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5 best camp sites in New South Wales
With summer well and truly on its way, we take a look at five of the best camping grounds in New South Wales because, as getting back to nature becomes “en vogue” once more, it’s worth booking up now to secure your site. But take note: leave your hair straighteners and make up at home. We’re talking camping, here, not “glamping!”
Green Patch, Jervis Bay
If you’re planning a late summer camping trip to Jervis Bay, then book up now. If you’re lucky, a spot at the popular Green Patch may still be available. Set amongst the green foliage of Booderee National Park, Green Patch is jumping with wildlife, and you’re sure to make friends with the amiable birdlife and odd kangaroo. The site, which is divided into two main sections, is a five minute stroll from Iluka Beach which, on a fine day, will take your breath away. White sands and crystal waters: it doesn’t come much better than this. Facilities on the site are good, but this is basic camping, so bring your own water, and pack a torch to navigate the site at night. There is a small shop a short drive from the site, but for provisions head into nearby Huskisson. If lounging on the beach isn’t your cup of tea, there are plenty of walking trails, and it’s worth driving out to Murray’s Beach for a 5.5km track.
Freemans Camping Ground, Munmorah State Conservation Area
Although not technically a national park, you’d be hard pressed to tell the difference and, situated between the magnificent Birdie Beach and stunning Lake Macquarie, this camp site is in the perfect location to explore the Central Coast. If roughing it is more your thing, then you may prefer to drive further down the track to Frazer camping ground, which offers just six sites in a secluded pocket of the Frazer Valley, but with 36 sites and fantastic facilities, Freemans is more of a middle ground. Set in a grassy, landscaped area, the camp site is well maintained, and you’re able to park your car close to each site. The site itself is just a short walk from Birdie Beach which, for the more adventurous, offers a naturist area. Just remember to turn right when you get to the beach if you’re not that way inclined.
North Beach Holiday Park, Mylestom
Up until my stay at Mylestom, the words “Holiday” and “Park”, when joined together, were enough to strike fear to my very bones. Yet to become a mother to my own screaming brood, holiday parks, to me, are associated with ball pools, demanding children and families of five or more, and not in any way my cup of tea. Yet. However, rolling up to North Beach Holiday Park one sunny afternoon was enough to change my mind. Mylestom is impossibly sleepy and, poised between 10 km of sandy beaches on the one side and the expansive Bellinger River on the other, this camp site enjoys what can only be described as great Feng Shui. Being a holiday park, the facilities are immaculate (there’s even a pool for the kids) and it is a great base from which to explore the region’s must-see sights, including Bellingen, Dorrigo and the Bongil Bongil National Park.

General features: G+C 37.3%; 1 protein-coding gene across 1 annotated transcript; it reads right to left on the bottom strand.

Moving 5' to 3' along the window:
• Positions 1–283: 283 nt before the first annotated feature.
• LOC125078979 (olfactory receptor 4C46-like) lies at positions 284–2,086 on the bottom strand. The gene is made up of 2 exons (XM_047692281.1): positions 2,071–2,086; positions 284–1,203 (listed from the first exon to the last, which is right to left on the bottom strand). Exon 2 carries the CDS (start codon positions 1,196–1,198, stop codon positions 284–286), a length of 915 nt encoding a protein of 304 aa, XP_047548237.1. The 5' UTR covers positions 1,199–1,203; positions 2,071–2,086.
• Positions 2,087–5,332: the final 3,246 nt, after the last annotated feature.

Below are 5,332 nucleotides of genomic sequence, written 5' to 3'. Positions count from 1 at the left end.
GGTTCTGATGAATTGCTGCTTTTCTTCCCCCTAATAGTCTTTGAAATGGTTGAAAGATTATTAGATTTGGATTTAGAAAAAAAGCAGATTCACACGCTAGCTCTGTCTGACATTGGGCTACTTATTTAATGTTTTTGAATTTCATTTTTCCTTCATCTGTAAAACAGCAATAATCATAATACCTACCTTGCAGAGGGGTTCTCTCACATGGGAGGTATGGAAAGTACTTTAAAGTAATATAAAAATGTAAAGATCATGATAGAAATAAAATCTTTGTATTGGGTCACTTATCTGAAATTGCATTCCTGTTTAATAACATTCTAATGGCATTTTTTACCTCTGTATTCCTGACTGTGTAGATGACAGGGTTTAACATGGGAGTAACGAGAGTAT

Glen Villa, Byron Bay
Let’s face it, Byron is always busy, and everyone wants to stay as close to the lively centre of the town as possible. But if climbing over other people’s tents to get to your own and waking up with random backpackers outside your zipped-up-door isn’t your idea of fun, then there’s really only one option. Slap bang in the centre of Byron, Glen Villa is a family-run oasis of a camping ground that offers a little sophistication for those wanting some peace and quiet, whilst also craving Byron’s hedonistic sense of freedom.
Bendeela Camping Ground, Kangaroo Valley
These days it’s pretty rare to find a free spot to spend the night, let alone one offering idyllic views, but at Bendeela you’ll find plenty of space. Part picnic area, part camp site, Bendeela Camping Ground is tucked out of the way behind the main tourist resort of Kangaroo Valley, around 200km south of Sydney. Hugging the Shoalhaven River, the ground offers fantastic fishing, swimming and kayaking, and it’s possible to set up camp on the edge of the water, perfect if you have your own kayaks. At dusk, the grounds come alive with protected wombats, which live in complex tunnel systems throughout the valley, and you’re sure to see the kangaroos and wallabies the region is more renowned for. Although toilets and cold water showers are available on site, take a torch as the facilities are not lit up at night.
What about you, reader? Have you enjoyed a great camping trip recently? Where would you recommend we try?
About the Author
Lizzy has more than ten years’ experience in the print and digital publishing arena and is the Editor at Single File. Having moved from the UK to Australia in 2008, Lizzy has worked for a number of leading publishers in Sydney and has particular expertise in the health, wellness and travel markets. If you have any questions for Lizzy, you can send them across by email to firstname.lastname@example.org.